Nearly a decade ago, Texas lawmakers created the school marshal program, a way for educators to carry weapons inside schools. It was the state’s rapid-fire legislative response to an unthinkable national horror 2,000 miles away when 20 first graders and six adults were shot and killed in a Sandy Hook, Connecticut, classroom just before Christmas 2012.

“Whoever is serving as the school marshal acts immediately,” state Rep. Jason Villalba, R-Dallas, said at the time, explaining how his bill would protect Texans in active shooter situations. “The whole point of this is to reduce response times from minutes down to seconds.”

The legislation empowers school districts to identify employees with a license to carry a firearm to volunteer as school protectors. Those individuals would undergo an 80-hour training and psychological exam, granting them access to a gun on campus. It is otherwise against federal law to have a firearm in a school zone.

But since the bill’s passage into law in 2013, just 84 school districts have opted into the program, a sliver of the more than 1,200 school districts across the state. Of those districts, only 361 people have ever become a licensed school marshal across a state that has 9,000 campuses and more than 369,000 public school teachers.

Now, as Texas grapples with the Uvalde school shooting in which 19 children and two teachers were killed by an 18-year-old gunman wielding two assault rifles, state leaders are again pointing to the school marshal program as a way to improve school security.

Last week, Gov. Greg Abbott sent a letter to Texas Education Commissioner Mike Morath urging him to find ways to encourage more school districts to increase the number of school marshals and other law enforcement officers on school grounds.

“In the wake of this devastating crime, we must redouble our efforts to ensure that our schools provide a safe and secure environment for the children of Texas,” Abbott wrote.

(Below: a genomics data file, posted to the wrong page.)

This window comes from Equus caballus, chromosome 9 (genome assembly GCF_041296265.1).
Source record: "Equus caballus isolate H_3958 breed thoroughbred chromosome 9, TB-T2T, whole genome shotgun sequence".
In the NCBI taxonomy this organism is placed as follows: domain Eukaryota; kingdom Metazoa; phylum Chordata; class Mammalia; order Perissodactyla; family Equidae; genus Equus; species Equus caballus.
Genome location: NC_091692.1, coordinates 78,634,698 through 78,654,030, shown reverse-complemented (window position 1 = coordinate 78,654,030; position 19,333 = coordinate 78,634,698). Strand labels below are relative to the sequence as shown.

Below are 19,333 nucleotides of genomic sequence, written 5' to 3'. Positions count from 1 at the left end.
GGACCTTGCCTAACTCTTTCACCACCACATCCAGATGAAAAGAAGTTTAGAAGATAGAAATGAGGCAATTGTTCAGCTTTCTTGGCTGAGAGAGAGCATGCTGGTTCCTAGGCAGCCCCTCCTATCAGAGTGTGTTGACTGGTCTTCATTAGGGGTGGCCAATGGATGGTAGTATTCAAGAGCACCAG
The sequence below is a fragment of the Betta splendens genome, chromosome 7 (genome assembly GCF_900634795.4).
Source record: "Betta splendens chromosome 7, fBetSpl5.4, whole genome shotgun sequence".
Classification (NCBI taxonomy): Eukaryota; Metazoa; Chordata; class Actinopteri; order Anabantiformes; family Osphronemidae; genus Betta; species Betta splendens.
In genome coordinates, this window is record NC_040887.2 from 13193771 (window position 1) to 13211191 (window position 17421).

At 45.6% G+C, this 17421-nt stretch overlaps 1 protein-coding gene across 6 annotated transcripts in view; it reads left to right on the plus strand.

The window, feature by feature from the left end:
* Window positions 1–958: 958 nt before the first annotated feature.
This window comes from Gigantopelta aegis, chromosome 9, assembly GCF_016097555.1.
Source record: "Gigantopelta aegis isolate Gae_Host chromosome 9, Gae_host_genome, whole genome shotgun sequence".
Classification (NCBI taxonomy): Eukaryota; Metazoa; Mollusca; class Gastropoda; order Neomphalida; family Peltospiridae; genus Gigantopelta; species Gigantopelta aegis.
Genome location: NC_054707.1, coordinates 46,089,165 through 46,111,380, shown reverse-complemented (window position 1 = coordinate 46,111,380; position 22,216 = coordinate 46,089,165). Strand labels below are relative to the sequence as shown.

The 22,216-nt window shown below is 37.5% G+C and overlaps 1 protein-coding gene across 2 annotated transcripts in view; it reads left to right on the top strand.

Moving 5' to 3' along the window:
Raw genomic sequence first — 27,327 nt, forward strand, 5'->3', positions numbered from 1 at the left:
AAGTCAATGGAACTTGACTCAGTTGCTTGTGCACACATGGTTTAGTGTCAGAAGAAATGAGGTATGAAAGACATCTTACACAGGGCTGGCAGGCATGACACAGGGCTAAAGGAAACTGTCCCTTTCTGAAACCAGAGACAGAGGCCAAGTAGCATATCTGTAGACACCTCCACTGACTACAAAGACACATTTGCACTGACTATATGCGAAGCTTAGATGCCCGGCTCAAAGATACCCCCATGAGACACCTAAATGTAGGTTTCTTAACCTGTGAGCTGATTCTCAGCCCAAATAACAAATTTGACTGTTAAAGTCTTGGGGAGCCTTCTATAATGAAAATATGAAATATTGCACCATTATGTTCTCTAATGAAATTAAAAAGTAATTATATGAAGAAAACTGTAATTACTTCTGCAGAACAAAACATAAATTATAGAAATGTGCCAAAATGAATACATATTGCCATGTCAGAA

Since the shooting in Uvalde, the Bosque County sheriff has requested school districts in his county just northwest of Waco adopt the program. Meanwhile, the Texas Commission on Law Enforcement, also known as TCOLE, which oversees the program, has seen an uptick in the number of requests for information about it since the shooting, a spokesperson for the licensing agency said Friday.

Yet education advocates argue that the fact that the voluntary school marshal program has had so few takers over the years signals that school districts and teachers are not interested in leaning on educators to deter mass shooting events.

“If we have a school marshal program already and districts are not taking advantage of it, maybe it makes more sense to figure out why districts don’t want to do that rather than push another opportunity,” said Jayne Serna, a veteran Austin-area secondary school teacher who now teaches at Austin Community College.

Pre-kindergarten teacher Michelle Cardenas says safety is one reason she is not interested.

“I don’t want a gun around my students,” she said. “We already have to pay for our own professional development and our own school supplies. There’s no money, but yet they’re going to find money to train and arm teachers?”

But Villalba, who is no longer in the Legislature, blamed the low participation on the state’s decision not to allocate funding for the marshal program to help districts purchase the firearms or provide stipends to marshals. He also said the state did not properly educate districts that the option was available.

“I’m heartsick that we haven’t implemented this plan in a more robust fashion,” he told The Texas Tribune. “Unfortunately, it takes a catalyst like Uvalde and Santa Fe before action is taken. Hopefully this will be a moment when the state decides to mandate a program and provide necessary funding to pay for it.”

TCOLE, the agency that both oversees the school marshal program and provides training for it, is legally prohibited from releasing the names of the districts that have school marshals. Only a parent can make a written request to their child’s school to find out if there is a marshal on campus.

This story has been edited for space. Read the full version at www.texastribune.org/2022/06/07/texas-school-marshal-program.

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(2) entries

AMP

More Liberal BS from School Administrators. They would rather see only the criminals armed.

natives5

I know many, many teachers who do not want guns in their classrooms or on campus. And they are not liberals.

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